The new aphid monitoring towers erected by Teagasc have begun to provide a new understanding of the patterns of aphid flight and barley yellow dwarf virus (BYDV) infection risk in Ireland.

The new monitoring technique was explained by Maximilian Schughart, a Welsh scholar, at this week’s Teagasc National Tillage Conference, which took place online.

The limited information available since the construction of these towers in Carlow and Dublin in 2020 showed that aphid numbers in flight were highest for a week around mid-August and mid-September. However, this could vary from site to site and from year to year. A monitoring tower has also been erected in Cork, with another to be built in north Leinster.

An additional development in aphid monitoring is the use of a technology called digital droplet PCR testing. This can be used to detect the presence of very low amounts of virus and so can be used to detect the BYDV in the aphids caught in the suction towers.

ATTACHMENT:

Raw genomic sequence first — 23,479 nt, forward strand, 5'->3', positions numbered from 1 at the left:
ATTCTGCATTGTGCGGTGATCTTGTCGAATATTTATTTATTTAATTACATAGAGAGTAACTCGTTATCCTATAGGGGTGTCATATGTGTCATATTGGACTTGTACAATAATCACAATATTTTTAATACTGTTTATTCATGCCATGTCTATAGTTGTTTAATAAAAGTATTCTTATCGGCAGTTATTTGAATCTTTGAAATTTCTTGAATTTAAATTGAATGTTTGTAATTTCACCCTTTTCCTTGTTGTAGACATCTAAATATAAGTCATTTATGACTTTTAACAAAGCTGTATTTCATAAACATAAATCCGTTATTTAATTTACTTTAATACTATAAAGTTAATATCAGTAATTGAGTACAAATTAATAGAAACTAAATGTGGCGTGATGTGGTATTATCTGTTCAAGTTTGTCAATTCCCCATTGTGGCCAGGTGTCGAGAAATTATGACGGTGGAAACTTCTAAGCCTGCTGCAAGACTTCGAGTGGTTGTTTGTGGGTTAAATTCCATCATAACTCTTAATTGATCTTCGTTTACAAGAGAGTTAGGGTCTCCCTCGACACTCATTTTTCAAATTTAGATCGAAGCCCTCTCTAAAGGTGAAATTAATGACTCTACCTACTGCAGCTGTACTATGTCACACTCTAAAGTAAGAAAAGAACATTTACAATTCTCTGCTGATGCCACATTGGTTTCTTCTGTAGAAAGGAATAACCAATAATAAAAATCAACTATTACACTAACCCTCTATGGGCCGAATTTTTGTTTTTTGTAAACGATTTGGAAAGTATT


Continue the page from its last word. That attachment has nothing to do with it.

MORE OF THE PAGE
This adds to the ability to monitor the potential for the spread of the virus, rather than just seeing aphids in flight. The sensitivity of the test also enables it to test for the presence of BYDV in symptomless leaves.

Also at the conference, Dan Milbourne of Teagasc explained how they used modern breeding technologies to produce the potato cyst eelworm-resistant potato variety, Buster.

He also spoke about how technology was being used to help find new varieties of beans and new sources of septoria resistance that could be shared with plant breeders to help produce varieties better suited to this country.

Ongoing research on oats is examining the possibility of establishing optimum nitrogen rates for individual varieties. This is because the higher nitrogen rates that drive grain yield are generally negative on grain quality, which is essential for premium markets.